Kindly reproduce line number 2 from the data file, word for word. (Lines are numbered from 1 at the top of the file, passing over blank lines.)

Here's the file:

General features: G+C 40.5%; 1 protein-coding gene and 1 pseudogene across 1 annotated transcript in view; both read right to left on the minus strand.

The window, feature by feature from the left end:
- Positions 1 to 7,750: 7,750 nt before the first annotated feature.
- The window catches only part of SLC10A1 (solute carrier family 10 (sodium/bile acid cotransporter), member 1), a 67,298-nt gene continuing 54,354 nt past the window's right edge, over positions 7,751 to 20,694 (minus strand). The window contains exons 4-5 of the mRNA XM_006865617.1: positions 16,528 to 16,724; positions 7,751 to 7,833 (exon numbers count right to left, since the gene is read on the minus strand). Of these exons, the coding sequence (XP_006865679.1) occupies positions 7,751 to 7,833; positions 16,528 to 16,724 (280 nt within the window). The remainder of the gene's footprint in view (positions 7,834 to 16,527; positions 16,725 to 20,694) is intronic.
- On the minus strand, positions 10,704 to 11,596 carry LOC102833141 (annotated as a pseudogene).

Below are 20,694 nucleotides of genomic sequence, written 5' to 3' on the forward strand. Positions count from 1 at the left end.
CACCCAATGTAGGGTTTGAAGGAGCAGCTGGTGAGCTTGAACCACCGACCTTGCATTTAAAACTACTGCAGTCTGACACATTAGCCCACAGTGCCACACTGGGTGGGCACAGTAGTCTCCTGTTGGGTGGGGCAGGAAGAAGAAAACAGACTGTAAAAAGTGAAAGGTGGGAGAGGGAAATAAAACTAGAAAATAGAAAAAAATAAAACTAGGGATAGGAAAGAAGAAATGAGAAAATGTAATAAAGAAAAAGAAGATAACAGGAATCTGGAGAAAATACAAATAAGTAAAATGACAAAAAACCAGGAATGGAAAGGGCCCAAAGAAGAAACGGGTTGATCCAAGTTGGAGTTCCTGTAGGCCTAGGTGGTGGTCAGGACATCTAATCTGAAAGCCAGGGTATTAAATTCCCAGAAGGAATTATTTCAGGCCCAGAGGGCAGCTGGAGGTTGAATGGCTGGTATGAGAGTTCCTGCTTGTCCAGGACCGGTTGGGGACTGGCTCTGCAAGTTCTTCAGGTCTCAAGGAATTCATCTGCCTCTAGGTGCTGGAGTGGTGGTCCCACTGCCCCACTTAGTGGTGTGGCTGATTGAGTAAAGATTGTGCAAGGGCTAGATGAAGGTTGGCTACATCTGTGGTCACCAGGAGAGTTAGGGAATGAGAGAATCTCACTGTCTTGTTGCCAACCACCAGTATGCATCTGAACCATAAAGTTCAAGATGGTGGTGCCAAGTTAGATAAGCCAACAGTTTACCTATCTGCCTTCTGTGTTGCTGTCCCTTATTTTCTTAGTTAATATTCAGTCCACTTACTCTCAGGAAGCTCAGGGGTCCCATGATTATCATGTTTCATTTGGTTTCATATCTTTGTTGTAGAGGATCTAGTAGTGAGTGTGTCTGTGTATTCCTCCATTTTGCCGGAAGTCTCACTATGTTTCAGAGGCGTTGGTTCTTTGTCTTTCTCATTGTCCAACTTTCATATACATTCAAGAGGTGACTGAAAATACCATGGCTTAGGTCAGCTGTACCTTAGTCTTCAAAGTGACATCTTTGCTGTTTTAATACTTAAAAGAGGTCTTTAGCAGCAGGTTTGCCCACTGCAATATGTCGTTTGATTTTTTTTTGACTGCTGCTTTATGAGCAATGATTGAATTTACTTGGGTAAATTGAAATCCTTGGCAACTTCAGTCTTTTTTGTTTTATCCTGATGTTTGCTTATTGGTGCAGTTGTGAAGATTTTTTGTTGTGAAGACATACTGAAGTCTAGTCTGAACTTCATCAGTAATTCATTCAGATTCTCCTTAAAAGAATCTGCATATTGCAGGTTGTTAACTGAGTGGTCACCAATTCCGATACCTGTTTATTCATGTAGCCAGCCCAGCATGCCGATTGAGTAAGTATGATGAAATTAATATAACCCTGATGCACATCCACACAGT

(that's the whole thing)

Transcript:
The window, feature by feature from the left end: